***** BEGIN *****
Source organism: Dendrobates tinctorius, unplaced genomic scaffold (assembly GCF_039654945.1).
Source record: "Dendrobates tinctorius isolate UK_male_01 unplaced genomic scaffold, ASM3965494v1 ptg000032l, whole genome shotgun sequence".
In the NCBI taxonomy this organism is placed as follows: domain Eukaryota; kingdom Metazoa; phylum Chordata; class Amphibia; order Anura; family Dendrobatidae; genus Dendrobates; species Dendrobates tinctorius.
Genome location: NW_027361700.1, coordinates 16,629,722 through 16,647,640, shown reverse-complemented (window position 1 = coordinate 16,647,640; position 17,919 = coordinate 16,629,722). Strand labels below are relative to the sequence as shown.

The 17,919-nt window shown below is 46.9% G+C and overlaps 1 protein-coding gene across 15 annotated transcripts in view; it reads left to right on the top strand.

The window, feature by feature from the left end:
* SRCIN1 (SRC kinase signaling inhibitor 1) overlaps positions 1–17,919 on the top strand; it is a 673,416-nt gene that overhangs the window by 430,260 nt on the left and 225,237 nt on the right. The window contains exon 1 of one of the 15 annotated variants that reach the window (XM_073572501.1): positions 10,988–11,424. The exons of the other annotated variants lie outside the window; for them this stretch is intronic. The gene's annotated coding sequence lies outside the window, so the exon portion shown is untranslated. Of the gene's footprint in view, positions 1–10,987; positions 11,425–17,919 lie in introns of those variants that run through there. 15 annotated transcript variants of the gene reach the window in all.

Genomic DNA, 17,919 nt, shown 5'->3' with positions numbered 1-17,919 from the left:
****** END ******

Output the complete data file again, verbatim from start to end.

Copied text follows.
Source organism: Dendrobates tinctorius, unplaced genomic scaffold (assembly GCF_039654945.1).
Source record: "Dendrobates tinctorius isolate UK_male_01 unplaced genomic scaffold, ASM3965494v1 ptg000032l, whole genome shotgun sequence".
In the NCBI taxonomy this organism is placed as follows: domain Eukaryota; kingdom Metazoa; phylum Chordata; class Amphibia; order Anura; family Dendrobatidae; genus Dendrobates; species Dendrobates tinctorius.
Genome location: NW_027361700.1, coordinates 16,629,722 through 16,647,640, shown reverse-complemented (window position 1 = coordinate 16,647,640; position 17,919 = coordinate 16,629,722). Strand labels below are relative to the sequence as shown.

The 17,919-nt window shown below is 46.9% G+C and overlaps 1 protein-coding gene across 15 annotated transcripts in view; it reads left to right on the top strand.

The window, feature by feature from the left end:
* SRCIN1 (SRC kinase signaling inhibitor 1) overlaps positions 1–17,919 on the top strand; it is a 673,416-nt gene that overhangs the window by 430,260 nt on the left and 225,237 nt on the right. The window contains exon 1 of one of the 15 annotated variants that reach the window (XM_073572501.1): positions 10,988–11,424. The exons of the other annotated variants lie outside the window; for them this stretch is intronic. The gene's annotated coding sequence lies outside the window, so the exon portion shown is untranslated. Of the gene's footprint in view, positions 1–10,987; positions 11,425–17,919 lie in introns of those variants that run through there. 15 annotated transcript variants of the gene reach the window in all.

Genomic DNA, 17,919 nt, shown 5'->3' with positions numbered 1-17,919 from the left: